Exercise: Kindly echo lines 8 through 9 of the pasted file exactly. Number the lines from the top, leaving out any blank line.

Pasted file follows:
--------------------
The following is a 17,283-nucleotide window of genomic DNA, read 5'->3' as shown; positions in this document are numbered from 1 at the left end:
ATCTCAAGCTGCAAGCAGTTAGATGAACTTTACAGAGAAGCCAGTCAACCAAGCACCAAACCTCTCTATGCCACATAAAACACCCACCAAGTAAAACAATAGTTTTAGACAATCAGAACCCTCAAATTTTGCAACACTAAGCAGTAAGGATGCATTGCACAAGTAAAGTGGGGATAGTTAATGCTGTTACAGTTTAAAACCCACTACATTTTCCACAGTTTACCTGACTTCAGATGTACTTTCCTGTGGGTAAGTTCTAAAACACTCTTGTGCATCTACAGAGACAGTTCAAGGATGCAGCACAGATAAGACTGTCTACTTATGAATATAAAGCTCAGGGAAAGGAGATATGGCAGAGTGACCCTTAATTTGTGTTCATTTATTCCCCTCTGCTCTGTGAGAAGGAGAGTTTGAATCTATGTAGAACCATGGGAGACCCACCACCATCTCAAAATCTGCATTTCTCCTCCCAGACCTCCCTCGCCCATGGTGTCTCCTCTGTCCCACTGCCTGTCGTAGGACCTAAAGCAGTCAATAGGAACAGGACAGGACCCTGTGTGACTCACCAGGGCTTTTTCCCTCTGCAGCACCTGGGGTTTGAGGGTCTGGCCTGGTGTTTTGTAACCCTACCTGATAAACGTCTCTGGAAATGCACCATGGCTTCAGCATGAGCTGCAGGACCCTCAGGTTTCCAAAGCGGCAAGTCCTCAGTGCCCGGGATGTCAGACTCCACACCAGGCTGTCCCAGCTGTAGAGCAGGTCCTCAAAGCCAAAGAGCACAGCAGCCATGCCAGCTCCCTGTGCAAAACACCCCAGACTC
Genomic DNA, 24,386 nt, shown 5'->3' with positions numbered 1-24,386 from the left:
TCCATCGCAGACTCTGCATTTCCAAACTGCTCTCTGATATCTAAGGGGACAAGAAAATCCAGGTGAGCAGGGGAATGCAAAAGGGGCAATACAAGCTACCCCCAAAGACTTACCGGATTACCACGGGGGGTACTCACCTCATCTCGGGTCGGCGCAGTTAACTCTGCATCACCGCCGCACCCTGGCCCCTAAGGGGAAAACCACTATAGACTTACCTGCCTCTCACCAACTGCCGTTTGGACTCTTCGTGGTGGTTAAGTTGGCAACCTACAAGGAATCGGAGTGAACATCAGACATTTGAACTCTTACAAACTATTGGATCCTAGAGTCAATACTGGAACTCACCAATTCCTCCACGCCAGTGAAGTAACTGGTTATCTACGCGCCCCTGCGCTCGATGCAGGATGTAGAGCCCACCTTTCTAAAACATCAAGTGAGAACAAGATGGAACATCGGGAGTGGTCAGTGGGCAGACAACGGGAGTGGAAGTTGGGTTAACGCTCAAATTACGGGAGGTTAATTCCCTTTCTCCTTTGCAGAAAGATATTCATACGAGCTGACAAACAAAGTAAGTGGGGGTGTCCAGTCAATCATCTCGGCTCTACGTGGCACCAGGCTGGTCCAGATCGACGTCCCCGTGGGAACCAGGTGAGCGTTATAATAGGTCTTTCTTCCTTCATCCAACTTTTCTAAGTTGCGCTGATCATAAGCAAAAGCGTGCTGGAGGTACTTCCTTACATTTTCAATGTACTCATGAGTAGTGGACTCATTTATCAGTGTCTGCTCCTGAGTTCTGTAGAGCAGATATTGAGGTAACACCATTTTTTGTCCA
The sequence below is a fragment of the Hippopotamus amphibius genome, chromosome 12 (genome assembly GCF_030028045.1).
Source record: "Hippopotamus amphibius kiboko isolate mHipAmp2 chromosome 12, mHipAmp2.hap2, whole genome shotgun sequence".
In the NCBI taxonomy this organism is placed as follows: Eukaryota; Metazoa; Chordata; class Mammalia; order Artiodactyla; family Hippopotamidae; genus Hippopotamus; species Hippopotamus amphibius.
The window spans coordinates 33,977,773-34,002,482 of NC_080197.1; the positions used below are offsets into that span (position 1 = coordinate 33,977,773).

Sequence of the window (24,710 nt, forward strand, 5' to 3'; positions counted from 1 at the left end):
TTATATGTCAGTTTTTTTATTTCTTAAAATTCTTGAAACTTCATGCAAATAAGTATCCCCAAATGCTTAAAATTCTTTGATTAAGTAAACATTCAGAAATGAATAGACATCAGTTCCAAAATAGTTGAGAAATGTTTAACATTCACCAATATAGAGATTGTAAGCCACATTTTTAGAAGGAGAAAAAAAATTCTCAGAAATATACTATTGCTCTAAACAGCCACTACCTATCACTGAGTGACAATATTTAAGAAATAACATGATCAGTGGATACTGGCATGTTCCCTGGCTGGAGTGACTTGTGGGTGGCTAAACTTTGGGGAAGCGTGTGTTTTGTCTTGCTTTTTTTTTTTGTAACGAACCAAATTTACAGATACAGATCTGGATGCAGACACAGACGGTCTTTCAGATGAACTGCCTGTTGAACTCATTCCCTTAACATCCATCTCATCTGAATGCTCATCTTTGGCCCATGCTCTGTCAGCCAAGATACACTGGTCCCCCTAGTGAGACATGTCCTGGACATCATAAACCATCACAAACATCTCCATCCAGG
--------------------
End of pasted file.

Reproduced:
The window spans coordinates 33,977,773-34,002,482 of NC_080197.1; the positions used below are offsets into that span (position 1 = coordinate 33,977,773).

Sequence of the window (24,710 nt, forward strand, 5' to 3'; positions counted from 1 at the left end):